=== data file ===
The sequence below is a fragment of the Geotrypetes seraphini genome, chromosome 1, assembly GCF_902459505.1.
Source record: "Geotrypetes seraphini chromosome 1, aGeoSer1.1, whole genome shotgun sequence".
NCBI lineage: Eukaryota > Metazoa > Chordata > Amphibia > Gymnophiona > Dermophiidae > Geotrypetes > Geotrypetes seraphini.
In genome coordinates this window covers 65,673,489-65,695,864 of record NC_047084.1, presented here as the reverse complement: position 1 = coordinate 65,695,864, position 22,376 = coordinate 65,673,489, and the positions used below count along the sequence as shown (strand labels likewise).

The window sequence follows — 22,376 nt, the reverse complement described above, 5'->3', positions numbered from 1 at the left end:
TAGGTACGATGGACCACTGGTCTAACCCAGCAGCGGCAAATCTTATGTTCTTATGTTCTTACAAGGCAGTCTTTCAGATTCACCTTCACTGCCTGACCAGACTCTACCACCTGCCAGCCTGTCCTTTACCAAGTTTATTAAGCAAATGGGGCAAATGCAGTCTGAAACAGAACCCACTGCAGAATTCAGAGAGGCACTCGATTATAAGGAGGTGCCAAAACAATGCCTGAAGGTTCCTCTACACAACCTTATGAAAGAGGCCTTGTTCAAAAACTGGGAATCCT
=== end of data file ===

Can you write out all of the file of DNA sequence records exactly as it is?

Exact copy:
The sequence below is a fragment of the Geotrypetes seraphini genome, chromosome 1, assembly GCF_902459505.1.
Source record: "Geotrypetes seraphini chromosome 1, aGeoSer1.1, whole genome shotgun sequence".
NCBI lineage: Eukaryota > Metazoa > Chordata > Amphibia > Gymnophiona > Dermophiidae > Geotrypetes > Geotrypetes seraphini.
In genome coordinates this window covers 65,673,489-65,695,864 of record NC_047084.1, presented here as the reverse complement: position 1 = coordinate 65,695,864, position 22,376 = coordinate 65,673,489, and the positions used below count along the sequence as shown (strand labels likewise).

The window sequence follows — 22,376 nt, the reverse complement described above, 5'->3', positions numbered from 1 at the left end:
TAGGTACGATGGACCACTGGTCTAACCCAGCAGCGGCAAATCTTATGTTCTTATGTTCTTACAAGGCAGTCTTTCAGATTCACCTTCACTGCCTGACCAGACTCTACCACCTGCCAGCCTGTCCTTTACCAAGTTTATTAAGCAAATGGGGCAAATGCAGTCTGAAACAGAACCCACTGCAGAATTCAGAGAGGCACTCGATTATAAGGAGGTGCCAAAACAATGCCTGAAGGTTCCTCTACACAACCTTATGAAAGAGGCCTTGTTCAAAAACTGGGAATCCT